Treasury Secretary Timothy Geithner said Tuesday it was “deeply implausible” that Republicans won’t help resolve the fiscal cliff over the issue of tax hikes on upper-income Americans.
The comments come as leading Republicans and Democrats start to stake out positions in public ahead of Friday’s negotiations in the White House. Both parties say they want to avoid scheduled tax increases and spending cuts, but so far differ on the ways to do so.
Treasury secretary says in an interview with David Wessel at the CEO Council that higher tax rates for some Americans are a central part of the White House’s deficit-reduction proposal.
Geithner went out of his way to praise the stance taken by House Speaker John Boehner and other Republicans, who have said increased revenue would have to be part of any deal. “You have the Republican leadership acknowledging in public they are prepared to increase revenue; that’s an important change,” he added.
However, Geithner stuck to the administration’s stance that Clinton-era tax rates on those families bringing in more than $250,000 in income would have to return. The idea advocated by Boehner for increased revenue by loophole tightening but without marginal tax rates just wouldn’t generate enough revenue, Geithner told attendees at The Wall Street Journal’s CEO Council event.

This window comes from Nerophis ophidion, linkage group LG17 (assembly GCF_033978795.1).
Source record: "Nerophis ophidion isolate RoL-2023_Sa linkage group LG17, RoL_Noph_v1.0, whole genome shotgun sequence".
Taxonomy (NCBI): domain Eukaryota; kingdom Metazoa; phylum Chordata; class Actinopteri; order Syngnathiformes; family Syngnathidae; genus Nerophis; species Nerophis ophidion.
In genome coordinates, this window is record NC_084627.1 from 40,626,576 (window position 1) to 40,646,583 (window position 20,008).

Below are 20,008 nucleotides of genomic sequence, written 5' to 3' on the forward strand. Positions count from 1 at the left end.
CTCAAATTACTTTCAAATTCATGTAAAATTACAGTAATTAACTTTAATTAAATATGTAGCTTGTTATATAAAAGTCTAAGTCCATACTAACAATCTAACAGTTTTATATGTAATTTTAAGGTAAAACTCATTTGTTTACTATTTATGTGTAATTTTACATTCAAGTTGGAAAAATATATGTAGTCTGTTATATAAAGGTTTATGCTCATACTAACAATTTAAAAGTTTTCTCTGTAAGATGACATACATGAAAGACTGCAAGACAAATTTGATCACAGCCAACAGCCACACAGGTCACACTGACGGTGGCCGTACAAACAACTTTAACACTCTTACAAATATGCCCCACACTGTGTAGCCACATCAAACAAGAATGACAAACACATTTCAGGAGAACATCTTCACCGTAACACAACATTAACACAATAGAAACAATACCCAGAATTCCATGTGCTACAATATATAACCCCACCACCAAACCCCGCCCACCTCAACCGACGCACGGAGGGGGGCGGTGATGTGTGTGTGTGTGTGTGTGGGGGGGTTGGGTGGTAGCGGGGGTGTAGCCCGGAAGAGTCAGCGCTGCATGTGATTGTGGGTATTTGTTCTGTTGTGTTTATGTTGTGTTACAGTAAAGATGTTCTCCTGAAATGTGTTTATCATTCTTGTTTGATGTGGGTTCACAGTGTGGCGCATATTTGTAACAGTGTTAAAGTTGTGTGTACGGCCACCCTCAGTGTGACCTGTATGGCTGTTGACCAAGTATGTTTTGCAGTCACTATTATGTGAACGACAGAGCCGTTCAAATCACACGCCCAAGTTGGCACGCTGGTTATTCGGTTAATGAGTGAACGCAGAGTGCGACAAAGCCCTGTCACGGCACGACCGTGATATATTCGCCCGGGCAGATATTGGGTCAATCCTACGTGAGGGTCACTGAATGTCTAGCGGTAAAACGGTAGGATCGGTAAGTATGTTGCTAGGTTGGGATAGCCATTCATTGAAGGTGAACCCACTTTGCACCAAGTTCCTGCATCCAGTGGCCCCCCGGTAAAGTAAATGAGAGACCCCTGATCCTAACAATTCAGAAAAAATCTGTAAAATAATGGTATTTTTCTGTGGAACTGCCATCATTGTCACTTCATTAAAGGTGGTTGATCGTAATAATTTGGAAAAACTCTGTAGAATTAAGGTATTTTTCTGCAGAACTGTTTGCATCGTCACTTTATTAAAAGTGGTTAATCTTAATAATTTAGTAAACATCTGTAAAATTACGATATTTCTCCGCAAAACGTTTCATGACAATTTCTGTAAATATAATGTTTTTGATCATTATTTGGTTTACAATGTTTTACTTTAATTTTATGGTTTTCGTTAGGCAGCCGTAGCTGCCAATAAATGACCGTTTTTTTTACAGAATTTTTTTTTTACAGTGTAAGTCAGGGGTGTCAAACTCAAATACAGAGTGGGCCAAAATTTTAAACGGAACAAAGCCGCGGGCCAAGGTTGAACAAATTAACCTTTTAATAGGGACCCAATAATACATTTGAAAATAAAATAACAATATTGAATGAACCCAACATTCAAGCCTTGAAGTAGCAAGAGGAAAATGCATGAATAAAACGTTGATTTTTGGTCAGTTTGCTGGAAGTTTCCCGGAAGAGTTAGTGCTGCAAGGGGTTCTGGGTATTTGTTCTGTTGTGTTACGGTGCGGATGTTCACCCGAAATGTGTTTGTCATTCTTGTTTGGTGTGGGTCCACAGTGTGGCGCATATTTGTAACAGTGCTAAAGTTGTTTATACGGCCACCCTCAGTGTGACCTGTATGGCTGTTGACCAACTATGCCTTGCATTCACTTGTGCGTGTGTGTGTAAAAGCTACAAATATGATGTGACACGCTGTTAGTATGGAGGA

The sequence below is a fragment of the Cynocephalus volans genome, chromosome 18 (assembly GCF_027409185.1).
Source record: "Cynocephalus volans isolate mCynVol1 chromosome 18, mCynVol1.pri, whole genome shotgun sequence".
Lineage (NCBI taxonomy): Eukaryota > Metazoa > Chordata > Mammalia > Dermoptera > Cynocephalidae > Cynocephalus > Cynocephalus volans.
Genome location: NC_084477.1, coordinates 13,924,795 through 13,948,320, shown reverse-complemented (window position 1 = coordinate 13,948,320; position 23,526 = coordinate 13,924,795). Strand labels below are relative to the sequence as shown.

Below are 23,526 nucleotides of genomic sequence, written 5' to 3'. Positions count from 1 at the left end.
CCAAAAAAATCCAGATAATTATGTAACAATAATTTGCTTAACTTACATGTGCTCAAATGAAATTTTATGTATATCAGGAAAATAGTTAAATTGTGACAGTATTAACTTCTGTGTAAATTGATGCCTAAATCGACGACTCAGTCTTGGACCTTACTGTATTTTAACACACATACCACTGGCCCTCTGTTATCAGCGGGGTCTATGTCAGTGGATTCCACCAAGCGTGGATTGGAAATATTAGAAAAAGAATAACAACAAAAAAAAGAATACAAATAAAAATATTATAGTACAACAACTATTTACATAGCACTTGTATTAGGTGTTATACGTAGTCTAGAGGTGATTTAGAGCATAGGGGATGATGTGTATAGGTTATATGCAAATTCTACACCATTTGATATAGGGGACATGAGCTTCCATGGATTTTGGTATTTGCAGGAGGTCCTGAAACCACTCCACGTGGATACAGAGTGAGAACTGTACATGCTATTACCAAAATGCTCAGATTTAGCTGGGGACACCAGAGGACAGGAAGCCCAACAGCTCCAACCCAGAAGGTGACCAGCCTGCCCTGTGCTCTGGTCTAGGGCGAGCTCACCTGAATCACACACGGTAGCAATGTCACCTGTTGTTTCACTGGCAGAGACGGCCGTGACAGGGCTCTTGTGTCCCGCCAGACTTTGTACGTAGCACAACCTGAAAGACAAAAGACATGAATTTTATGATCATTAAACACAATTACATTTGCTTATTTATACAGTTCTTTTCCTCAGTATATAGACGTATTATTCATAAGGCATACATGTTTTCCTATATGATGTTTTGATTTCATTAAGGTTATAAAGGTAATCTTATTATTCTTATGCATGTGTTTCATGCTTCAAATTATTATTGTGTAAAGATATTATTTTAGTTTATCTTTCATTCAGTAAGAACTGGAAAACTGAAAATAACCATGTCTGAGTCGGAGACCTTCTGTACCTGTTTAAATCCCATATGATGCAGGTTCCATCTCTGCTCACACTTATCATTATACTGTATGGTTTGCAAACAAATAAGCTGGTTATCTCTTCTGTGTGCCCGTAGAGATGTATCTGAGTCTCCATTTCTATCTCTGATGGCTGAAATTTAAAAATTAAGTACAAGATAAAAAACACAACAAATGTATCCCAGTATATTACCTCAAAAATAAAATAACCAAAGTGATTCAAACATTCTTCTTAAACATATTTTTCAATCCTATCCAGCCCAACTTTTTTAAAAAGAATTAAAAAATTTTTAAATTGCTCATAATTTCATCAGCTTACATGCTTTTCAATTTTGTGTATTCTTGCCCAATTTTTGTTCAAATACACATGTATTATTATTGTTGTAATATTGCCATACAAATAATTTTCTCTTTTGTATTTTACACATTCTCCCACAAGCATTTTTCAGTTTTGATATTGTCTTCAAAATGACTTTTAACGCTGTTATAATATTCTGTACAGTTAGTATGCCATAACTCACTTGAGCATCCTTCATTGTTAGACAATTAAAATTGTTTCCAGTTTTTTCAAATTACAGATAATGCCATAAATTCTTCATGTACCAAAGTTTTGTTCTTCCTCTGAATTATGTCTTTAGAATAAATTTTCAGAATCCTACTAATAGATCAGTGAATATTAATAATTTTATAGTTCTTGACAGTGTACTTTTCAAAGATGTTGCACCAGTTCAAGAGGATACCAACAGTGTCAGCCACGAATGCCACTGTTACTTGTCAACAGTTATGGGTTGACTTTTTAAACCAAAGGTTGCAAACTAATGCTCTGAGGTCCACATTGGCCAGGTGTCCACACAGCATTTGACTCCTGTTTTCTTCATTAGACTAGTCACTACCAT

“There’s a lot of magical thinking about how much you can raise from tax expenditures to do enough to restore fiscal sustainability and not adding to the burden on middle-class Americans,” he remarked.
Geithner denied that Republicans would gain leverage if the fiscal cliff wasn’t avoided, since the debt ceiling is likely to be hit in the early part of 2013.
“My view is the people who were part of it will draw the right lesson, they’ll do that with less drama. It was enormously costly and damaging,” according to Geithner, who said he would be in his post “until around inauguration.”
He also pushed back against the idea of simply delaying the fiscal cliff. “I know the cliff is unattractive, it would cause a lot of damage and it’s not that complicated to solve. But be careful about those who would extend it; it would leave all the uncertainty on the table.”
Maryland Rep. Chris Van Hollen discusses how Congress and President Barack Obama can avoid falling over the fiscal cliff.
Meanwhile, Senate Minority Leader Mitch McConnell repeated his opposition to the Obama administration’s approach.
“The president needs to lead,” McConnell said as the Senate resumed business. “That means offering a concrete plan that takes into account the fact that half the Congress opposes tax hikes. Not because we’re selfish or stubborn, but because we know it’s the wrong thing to do, because we know it will hurt the economy and destroy jobs.”
Via – MarketWatch 
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